Environmental Action in Seattle for A Sustainable, Healthier Future


Climate Protection Initiative: Reducing global warming pollution and improving air quality




Seattle 2006-2007 Environmental Action Agenda:

A Global City Acting Locally


Climate Protection Initiative:

Reducing global warming pollution and improving air quality

Recent Accomplishments:





  • Seattle City Light achieved zero net emissions of global warming pollution
  • Reduced the City fleet’s use of fossil fuels by 12% compared to the 1999 baseline; increased use of biodiesel in City fleet 4.5 times over 2003 levels
  • Completed retrofitting the City's fleet of heavy duty diesel trucks with state of the art emission control equipment




Key Next Steps:



  • Complete the Seattle Climate Action Plan, a detailed strategy— based on Green Ribbon Commission recommendations—for reducing the city's global warming pollution and helping Seattle-area businesses and residents lower their greenhouse gas emissions
  • Launch the Seattle Climate Partnership, a voluntary climate protection pact among Seattle-area employers
  • Complete Chief Sealth Trail in southeast Seattle, and a comprehensive Bicycle Master Plan that enhances bicycling opportunities and improves connections between urban villages and centers
  • Continue to meet City Light’s “zero net emissions” goal through conservation, renewable energy, and offset projects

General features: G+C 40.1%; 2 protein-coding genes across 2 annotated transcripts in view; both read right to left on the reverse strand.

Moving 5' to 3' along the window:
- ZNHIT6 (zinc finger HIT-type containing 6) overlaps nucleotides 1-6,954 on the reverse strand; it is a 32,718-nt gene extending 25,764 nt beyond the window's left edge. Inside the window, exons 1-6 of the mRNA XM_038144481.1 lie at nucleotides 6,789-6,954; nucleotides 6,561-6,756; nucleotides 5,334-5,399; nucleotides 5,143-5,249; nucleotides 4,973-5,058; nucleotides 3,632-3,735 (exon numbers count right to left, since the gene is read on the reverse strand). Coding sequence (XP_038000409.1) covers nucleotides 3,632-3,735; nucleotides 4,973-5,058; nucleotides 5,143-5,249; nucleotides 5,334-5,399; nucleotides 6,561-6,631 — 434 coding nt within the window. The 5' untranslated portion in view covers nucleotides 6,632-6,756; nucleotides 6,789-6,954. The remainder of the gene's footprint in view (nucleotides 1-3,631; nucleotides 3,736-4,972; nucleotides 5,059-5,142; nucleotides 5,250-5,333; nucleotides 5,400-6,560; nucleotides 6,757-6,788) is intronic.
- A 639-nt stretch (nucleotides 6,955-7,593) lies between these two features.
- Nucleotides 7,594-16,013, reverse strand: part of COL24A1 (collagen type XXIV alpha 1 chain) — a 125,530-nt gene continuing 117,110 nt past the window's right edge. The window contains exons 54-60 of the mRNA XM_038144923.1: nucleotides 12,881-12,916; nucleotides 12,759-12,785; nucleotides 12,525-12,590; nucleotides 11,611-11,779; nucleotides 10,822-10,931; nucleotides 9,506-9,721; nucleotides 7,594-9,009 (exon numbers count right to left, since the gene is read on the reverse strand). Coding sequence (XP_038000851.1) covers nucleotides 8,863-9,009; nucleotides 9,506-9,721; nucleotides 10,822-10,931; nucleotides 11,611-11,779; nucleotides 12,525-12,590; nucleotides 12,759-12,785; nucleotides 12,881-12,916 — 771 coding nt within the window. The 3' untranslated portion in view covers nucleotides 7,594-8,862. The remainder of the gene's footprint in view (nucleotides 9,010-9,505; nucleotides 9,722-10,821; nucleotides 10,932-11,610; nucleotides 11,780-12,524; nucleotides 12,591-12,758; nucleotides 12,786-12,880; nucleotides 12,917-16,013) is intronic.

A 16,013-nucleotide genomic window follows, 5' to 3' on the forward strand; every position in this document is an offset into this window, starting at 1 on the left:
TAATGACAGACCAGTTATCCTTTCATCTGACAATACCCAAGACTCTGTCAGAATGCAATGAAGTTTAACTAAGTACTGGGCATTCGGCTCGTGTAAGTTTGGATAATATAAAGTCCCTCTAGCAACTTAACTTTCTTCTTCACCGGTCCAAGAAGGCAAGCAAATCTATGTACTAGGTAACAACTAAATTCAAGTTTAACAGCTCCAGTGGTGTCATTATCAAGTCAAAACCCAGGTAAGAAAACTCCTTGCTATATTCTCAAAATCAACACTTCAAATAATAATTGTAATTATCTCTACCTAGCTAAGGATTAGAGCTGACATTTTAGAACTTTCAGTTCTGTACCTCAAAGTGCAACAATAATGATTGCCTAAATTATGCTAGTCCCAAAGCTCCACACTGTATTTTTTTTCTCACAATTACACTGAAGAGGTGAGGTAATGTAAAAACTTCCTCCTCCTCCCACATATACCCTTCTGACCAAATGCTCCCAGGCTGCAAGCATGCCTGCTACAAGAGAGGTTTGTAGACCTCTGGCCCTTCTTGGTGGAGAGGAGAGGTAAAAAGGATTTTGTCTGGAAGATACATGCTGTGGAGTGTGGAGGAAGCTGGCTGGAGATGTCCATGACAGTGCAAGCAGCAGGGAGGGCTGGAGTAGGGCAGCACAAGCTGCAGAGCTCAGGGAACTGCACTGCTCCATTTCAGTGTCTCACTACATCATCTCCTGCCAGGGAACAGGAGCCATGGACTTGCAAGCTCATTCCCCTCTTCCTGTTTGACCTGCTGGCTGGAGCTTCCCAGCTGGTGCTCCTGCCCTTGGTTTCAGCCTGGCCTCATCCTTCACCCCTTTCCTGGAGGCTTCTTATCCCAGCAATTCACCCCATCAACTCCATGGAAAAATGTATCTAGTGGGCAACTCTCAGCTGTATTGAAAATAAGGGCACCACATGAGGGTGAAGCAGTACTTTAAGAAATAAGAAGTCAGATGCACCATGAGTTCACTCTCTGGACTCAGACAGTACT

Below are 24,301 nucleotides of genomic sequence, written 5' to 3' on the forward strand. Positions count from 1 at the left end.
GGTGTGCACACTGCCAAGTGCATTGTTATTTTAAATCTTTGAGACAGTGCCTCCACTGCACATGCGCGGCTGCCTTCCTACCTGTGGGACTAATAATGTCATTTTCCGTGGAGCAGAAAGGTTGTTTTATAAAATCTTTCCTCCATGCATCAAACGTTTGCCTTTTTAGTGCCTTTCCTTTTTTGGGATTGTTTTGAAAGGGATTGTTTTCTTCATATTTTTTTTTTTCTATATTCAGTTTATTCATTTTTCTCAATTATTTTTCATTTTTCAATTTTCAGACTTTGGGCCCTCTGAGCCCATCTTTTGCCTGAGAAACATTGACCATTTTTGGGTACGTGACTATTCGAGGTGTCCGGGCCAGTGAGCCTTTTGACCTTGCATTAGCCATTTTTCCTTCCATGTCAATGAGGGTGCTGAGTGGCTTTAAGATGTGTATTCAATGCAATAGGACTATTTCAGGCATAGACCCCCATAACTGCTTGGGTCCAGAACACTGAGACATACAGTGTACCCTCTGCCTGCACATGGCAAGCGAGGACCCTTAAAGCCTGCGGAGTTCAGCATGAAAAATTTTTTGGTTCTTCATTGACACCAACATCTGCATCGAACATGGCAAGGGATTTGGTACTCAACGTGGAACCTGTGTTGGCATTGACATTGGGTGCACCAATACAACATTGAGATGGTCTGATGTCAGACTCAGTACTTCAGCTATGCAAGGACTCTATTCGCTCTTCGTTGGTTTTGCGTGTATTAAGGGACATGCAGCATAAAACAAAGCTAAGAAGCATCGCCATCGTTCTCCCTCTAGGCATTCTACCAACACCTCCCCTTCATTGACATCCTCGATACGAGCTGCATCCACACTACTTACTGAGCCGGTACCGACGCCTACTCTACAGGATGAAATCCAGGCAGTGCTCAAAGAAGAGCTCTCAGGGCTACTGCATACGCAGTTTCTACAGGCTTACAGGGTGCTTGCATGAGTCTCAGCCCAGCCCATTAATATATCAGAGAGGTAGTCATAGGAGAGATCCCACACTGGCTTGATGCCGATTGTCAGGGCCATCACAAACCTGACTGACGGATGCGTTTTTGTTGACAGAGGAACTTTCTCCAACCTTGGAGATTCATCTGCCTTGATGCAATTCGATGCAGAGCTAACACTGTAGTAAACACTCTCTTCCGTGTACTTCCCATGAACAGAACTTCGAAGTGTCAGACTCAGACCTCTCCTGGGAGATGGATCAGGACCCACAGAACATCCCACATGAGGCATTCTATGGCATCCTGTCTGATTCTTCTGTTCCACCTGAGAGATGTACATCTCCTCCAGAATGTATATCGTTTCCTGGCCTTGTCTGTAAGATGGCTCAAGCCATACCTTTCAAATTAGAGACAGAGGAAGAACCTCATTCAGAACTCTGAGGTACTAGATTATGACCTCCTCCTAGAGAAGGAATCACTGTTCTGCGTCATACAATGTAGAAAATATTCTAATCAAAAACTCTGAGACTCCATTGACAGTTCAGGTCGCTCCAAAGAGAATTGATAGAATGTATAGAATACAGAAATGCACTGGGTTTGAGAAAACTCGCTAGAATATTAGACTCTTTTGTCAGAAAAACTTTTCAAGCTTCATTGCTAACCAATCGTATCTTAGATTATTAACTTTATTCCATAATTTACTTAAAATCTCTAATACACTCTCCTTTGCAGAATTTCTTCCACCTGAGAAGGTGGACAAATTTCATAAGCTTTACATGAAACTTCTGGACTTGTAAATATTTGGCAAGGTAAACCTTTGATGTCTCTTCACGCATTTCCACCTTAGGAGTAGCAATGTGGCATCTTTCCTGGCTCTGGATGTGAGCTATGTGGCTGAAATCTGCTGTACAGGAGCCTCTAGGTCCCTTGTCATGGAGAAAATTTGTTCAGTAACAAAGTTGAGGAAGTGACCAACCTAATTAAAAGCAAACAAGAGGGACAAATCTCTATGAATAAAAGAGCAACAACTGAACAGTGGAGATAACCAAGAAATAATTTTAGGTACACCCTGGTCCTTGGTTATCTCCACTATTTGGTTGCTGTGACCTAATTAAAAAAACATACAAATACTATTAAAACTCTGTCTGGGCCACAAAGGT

• Continue to increase alternative fuel and advance technology vehicles in the City fleet



Green Seattle Initiative

Restoring the urban forest, increasing open space and greening the built environment

Recent Accomplishments:


  • Initiated restoration on more than 75 acres of forested parklands through the Green Seattle Partnership
  • Created six new community gardens, focusing on underserved areas and bringing City-wide total to 70
  • Planted more than 4,000 new trees on major streets and in neighborhoods
  • Acquired more than 30 acres to preserve wild habitat, increase green space, and create eight new parks in underserved areas
  • Reduced pesticide use in Parks general operations by 80% from the baseline




Key Next Steps:

  •        Initiate restoration on 85 additional acres of forested parklands and  

            recruit and manage 75,000 volunteer hours through the Green Seattle 



  • Adopt an Urban Forest Management Plan, including goals for increasing tree cover
  • Increase vegetation, including tree preservation and planting, on private property through education, incentives and regulations such as creating flexible landscaping requirements for development projects
  • Increase tree planting on City property and improve maintenance of City-owned street trees
  • Increase open space in fast-growing neighborhoods by implementing new open space impact fees
  • Build green roofs on two City buildings and monitor four green roofs to inform policy and program development



Restore Our Waters

Protecting and improving water quality and aquatic habitat



Recent Accomplishments:


  • Launched Restore Our Waters Initiative outlining priority actions for water quality and aquatic habitat improvements
  • 42 blocks of natural drainage systems installed
  • Created new grant program to provide residents and businesses with matching funds for aquatic habitat restoration (five awards totaled $300,000)